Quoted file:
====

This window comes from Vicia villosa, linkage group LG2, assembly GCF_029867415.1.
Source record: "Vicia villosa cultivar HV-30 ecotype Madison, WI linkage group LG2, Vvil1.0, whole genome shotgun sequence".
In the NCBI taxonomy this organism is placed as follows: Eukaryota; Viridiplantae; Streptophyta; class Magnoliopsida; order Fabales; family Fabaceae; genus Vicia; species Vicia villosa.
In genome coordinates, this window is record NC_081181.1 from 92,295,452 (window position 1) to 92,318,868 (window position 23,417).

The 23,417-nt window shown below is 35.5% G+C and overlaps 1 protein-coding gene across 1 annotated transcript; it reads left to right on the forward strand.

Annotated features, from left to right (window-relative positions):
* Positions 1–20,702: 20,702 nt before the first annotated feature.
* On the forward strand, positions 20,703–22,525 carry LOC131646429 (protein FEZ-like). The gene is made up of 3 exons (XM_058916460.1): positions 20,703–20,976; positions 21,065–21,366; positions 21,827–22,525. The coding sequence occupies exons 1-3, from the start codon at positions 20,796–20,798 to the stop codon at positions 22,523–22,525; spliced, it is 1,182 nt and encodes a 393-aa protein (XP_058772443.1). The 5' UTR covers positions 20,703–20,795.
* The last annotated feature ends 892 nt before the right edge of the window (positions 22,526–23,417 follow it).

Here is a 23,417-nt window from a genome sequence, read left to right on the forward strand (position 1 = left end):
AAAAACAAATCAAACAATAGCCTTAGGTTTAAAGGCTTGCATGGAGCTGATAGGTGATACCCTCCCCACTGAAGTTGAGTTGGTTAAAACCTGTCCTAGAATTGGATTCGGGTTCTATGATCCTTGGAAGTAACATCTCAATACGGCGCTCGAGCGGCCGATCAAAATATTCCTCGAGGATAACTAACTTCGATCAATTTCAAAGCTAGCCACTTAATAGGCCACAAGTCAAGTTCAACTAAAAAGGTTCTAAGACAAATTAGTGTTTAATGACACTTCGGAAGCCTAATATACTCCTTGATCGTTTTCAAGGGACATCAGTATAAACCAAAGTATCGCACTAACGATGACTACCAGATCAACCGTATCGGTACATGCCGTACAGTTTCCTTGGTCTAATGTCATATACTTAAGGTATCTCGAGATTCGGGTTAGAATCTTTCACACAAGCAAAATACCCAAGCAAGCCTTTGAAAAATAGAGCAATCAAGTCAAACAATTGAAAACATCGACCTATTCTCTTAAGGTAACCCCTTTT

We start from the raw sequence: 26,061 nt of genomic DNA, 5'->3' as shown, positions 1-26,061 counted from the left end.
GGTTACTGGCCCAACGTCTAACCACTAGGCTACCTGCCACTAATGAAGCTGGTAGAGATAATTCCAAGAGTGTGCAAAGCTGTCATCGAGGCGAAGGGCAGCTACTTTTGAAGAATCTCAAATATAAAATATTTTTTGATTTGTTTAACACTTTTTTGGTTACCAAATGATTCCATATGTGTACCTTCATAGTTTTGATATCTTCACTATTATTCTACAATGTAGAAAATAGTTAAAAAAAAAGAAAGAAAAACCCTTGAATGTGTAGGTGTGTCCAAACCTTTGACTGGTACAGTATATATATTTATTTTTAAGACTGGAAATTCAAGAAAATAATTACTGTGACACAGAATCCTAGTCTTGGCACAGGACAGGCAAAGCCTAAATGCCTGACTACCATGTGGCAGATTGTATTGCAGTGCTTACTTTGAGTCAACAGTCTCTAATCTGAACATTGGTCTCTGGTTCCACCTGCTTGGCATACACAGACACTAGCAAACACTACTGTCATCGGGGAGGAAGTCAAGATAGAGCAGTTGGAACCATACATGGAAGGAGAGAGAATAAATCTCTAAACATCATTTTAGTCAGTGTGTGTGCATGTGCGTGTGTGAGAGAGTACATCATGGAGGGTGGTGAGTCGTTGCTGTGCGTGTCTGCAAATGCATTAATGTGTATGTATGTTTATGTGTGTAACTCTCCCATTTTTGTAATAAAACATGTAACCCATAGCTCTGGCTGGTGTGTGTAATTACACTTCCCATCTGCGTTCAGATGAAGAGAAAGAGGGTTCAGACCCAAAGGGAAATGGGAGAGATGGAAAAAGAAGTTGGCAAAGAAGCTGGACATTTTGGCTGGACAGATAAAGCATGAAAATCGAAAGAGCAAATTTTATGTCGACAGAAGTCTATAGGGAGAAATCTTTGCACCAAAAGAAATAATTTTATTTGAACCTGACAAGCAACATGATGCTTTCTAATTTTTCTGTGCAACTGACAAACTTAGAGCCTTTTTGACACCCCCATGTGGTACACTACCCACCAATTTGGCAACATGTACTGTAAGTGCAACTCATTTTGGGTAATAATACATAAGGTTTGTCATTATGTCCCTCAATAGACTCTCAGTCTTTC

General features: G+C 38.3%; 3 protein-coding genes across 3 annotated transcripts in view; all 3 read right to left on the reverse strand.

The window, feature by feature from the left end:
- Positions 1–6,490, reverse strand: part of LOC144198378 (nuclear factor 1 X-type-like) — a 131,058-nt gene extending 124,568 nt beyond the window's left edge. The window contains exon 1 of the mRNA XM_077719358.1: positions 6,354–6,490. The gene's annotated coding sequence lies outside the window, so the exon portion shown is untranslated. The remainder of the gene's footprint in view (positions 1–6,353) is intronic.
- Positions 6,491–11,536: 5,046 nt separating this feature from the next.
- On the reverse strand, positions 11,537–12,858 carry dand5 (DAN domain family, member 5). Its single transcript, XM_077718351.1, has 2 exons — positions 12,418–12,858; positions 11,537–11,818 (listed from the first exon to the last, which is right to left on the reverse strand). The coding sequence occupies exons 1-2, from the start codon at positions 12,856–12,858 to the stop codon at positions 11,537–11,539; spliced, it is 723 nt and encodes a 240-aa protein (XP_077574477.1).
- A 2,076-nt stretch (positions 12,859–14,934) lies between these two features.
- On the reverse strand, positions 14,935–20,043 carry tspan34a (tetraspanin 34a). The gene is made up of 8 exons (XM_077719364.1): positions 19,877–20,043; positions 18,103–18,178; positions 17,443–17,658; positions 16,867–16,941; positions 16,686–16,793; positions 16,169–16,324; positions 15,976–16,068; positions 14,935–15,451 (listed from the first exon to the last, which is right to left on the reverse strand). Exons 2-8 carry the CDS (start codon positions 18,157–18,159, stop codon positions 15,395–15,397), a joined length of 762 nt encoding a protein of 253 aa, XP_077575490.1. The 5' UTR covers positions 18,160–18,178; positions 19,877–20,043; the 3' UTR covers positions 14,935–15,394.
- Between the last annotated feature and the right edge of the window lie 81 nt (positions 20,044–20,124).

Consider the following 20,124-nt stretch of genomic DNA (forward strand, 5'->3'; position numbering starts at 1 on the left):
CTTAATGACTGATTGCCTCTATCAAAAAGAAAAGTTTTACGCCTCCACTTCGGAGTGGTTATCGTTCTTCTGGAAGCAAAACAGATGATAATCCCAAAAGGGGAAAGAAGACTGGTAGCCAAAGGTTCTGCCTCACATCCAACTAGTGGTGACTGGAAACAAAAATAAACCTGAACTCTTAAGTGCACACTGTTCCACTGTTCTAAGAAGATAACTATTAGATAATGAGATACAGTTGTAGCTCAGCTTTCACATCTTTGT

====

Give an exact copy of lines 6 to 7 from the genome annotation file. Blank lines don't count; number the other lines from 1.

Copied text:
Annotated features, from left to right (window-relative positions):
* Positions 1–20,702: 20,702 nt before the first annotated feature.